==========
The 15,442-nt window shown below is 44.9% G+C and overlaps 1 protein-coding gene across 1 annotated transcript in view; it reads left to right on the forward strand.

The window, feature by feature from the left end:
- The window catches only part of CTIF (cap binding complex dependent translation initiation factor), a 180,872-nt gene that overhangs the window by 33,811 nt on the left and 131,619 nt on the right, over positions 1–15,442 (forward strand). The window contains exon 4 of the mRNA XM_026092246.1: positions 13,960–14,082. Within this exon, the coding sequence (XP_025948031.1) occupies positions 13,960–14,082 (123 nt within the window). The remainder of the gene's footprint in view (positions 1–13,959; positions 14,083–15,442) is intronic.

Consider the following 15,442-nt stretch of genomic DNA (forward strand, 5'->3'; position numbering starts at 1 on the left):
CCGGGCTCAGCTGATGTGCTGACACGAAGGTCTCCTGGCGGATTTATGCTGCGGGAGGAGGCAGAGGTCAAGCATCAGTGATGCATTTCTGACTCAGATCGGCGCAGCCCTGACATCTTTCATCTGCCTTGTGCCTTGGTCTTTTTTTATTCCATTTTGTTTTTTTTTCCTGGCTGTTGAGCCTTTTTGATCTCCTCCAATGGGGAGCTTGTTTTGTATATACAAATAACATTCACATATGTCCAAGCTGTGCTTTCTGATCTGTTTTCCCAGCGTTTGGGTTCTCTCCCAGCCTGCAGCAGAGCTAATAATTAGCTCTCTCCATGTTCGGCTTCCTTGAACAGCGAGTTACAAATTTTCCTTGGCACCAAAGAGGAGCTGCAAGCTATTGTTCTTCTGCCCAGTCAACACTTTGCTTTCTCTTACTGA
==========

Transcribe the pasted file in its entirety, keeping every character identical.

The 15,442-nt window shown below is 44.9% G+C and overlaps 1 protein-coding gene across 1 annotated transcript in view; it reads left to right on the forward strand.

The window, feature by feature from the left end:
- The window catches only part of CTIF (cap binding complex dependent translation initiation factor), a 180,872-nt gene that overhangs the window by 33,811 nt on the left and 131,619 nt on the right, over positions 1–15,442 (forward strand). The window contains exon 4 of the mRNA XM_026092246.1: positions 13,960–14,082. Within this exon, the coding sequence (XP_025948031.1) occupies positions 13,960–14,082 (123 nt within the window). The remainder of the gene's footprint in view (positions 1–13,959; positions 14,083–15,442) is intronic.

Consider the following 15,442-nt stretch of genomic DNA (forward strand, 5'->3'; position numbering starts at 1 on the left):
CCGGGCTCAGCTGATGTGCTGACACGAAGGTCTCCTGGCGGATTTATGCTGCGGGAGGAGGCAGAGGTCAAGCATCAGTGATGCATTTCTGACTCAGATCGGCGCAGCCCTGACATCTTTCATCTGCCTTGTGCCTTGGTCTTTTTTTATTCCATTTTGTTTTTTTTTCCTGGCTGTTGAGCCTTTTTGATCTCCTCCAATGGGGAGCTTGTTTTGTATATACAAATAACATTCACATATGTCCAAGCTGTGCTTTCTGATCTGTTTTCCCAGCGTTTGGGTTCTCTCCCAGCCTGCAGCAGAGCTAATAATTAGCTCTCTCCATGTTCGGCTTCCTTGAACAGCGAGTTACAAATTTTCCTTGGCACCAAAGAGGAGCTGCAAGCTATTGTTCTTCTGCCCAGTCAACACTTTGCTTTCTCTTACTGA